Apple's grand plans: iTunes, movies, iTV, home entertainment Appleised…

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Steve Jobs delivered a speech yesterday that initially sounded like a basic product and software update but became a glimpse at Apple’s plans for moving into the living room. Here’s the highlights:

iTunes 7

We expected an upgrade to the iTunes software. Available to download right away, the software better manages music and other digital media (most of which we can’t get hold of in the UK yet). There are new views to display your music by track, album or virtual CD rack. Apple have offered anyone with an iTunes store ID free album art downloads, so long as that music is in the store of course.

The virtual CD rack looks pretty good, assuming you get a decent amount of album art – otherwise it looks a bit empty.

An aside, though, is that I’ve found both iTunes 6 and 7 crash out on an Intel Mac when trying to run the visualiser. Hopefully that’ll get fixed in an update, unless it’s something to do with my setup. Anyone else noticed this?

Movies

We also expected the iTunes Store to begin selling movies in earnest. What we got was something that seemed to show that deals are still to be done, and there could be licensing problems. Apple have managed to get Disney-owned studios on board (hardly surprising). Oh, and just to make us jealous, this is all US only at present:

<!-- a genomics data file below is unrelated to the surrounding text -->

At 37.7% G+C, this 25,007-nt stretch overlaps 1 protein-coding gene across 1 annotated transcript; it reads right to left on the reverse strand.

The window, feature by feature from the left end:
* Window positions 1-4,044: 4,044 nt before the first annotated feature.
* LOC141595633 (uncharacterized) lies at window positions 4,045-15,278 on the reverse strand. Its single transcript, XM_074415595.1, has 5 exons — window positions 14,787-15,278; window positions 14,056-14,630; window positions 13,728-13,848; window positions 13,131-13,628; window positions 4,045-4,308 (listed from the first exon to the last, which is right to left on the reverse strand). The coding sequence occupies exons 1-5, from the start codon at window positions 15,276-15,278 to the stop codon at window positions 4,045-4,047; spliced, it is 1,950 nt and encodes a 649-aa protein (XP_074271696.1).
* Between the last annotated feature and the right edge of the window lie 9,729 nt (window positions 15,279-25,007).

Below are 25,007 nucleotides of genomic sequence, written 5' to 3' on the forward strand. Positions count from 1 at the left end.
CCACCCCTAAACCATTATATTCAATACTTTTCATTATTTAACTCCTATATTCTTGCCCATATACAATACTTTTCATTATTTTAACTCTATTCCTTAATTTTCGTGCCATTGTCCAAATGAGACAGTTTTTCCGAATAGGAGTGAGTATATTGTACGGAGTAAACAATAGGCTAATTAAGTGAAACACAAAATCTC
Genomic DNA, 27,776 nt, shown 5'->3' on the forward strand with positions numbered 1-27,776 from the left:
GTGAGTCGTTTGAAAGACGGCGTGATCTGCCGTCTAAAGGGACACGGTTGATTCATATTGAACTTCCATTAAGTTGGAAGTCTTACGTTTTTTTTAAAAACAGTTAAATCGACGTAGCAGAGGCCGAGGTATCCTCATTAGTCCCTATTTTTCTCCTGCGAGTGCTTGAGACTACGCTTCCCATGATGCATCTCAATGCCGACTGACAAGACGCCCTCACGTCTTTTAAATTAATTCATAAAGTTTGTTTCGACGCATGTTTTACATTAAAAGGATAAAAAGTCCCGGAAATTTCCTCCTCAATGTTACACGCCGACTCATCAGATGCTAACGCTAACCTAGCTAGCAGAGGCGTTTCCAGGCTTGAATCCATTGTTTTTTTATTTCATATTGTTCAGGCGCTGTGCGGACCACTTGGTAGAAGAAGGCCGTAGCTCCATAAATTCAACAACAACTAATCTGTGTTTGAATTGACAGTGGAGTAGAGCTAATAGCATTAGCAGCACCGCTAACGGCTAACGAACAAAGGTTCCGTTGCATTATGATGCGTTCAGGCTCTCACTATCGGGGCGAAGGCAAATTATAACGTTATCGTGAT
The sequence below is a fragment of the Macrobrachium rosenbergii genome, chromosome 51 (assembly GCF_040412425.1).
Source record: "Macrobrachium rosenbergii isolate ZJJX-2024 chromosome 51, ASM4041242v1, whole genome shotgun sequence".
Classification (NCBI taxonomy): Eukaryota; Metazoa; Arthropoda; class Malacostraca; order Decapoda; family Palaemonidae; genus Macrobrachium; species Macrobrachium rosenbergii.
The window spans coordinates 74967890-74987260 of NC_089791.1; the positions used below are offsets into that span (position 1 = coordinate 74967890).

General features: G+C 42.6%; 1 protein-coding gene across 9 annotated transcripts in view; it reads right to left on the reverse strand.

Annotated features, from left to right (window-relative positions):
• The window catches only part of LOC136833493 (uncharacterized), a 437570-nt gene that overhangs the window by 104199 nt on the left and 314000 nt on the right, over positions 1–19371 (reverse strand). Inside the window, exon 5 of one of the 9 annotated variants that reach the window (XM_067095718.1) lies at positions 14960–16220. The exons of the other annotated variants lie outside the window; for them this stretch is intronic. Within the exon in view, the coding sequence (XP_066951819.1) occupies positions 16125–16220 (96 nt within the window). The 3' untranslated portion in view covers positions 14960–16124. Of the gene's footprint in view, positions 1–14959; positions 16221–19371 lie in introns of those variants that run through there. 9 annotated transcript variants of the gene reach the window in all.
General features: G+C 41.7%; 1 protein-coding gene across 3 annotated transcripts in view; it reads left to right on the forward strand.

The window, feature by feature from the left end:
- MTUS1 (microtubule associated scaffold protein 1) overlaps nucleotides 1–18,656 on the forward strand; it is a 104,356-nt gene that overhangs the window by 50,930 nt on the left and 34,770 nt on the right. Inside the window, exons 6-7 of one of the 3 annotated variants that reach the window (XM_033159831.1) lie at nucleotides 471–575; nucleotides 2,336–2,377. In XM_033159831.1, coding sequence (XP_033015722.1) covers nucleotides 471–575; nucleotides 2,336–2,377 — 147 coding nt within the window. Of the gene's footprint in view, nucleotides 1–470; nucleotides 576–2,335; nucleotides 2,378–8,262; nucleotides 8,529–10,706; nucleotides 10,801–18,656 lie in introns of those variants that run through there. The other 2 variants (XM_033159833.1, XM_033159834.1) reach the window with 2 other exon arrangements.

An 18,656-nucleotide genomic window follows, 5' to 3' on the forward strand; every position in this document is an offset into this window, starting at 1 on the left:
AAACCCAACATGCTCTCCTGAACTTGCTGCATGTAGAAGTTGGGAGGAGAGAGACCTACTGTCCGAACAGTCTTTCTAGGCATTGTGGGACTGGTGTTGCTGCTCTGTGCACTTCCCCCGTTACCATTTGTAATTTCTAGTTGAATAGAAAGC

Today, there are 75 films online from Walt Disney, Pixar, Touchstone, Miramax. Apple will be adding more each week and month. Downloads will reach near DVD quality (at least for a NTSC DVD) at 640×480 resolution. Steve Jobs cited a 30 minute download on a 5 Mbps broadband connection.

New releases will cost $12.99 for the first week, then $14.99. Many other titles $9.99. Steve says that they hope to go international on this from 2007, and that iTunes movie releases will be on the same day as the DVD.

New iPods

Read about the new Shuffle, nanos and 5G iPods.

iTV

The ‘one more thing’ this time is the iTV (working title) – Apple’s planned entry into the centre of your living room.

Steve built up to it by talking about getting movies and TV programmes on your iPod and your computer (a Mac of course, he said he was biased) – but how about when you want to watch movies on your new big screen flat-panel TV (who doesn’t?)

The solution? iTV – a box half the size of the Mac Mini that acts as a set top box in your home cinema setup, and wirelessly or via Ethernet streams digital content from your Mac or PC. It’ll have a built in PSU, USB, Ethernet, 802.11 wireless technology (G or draft N is not clear), optical audio and HDMI ports, and RCA stereo audio. It will have an advanced Front Row system and use the Apple Remote.

Now, assuming that content is coming from your computer, and that content is available, there’s no reason why this can’t be released in the UK at the same time as the US – sometime in Q1 of 2007.

Apple don’t usually do these advanced announcements, but it does make sense as a taster because the other announcements weren’t that cutting edge and on their own (with or without John Legend playing at the end of the show) might’ve been a letdown – that’s one problem of all the pre-event hype.

What do you think to these announcements? Will Apple make a bigger impression in home entertainment and gain control of your TV?

Andy Merrett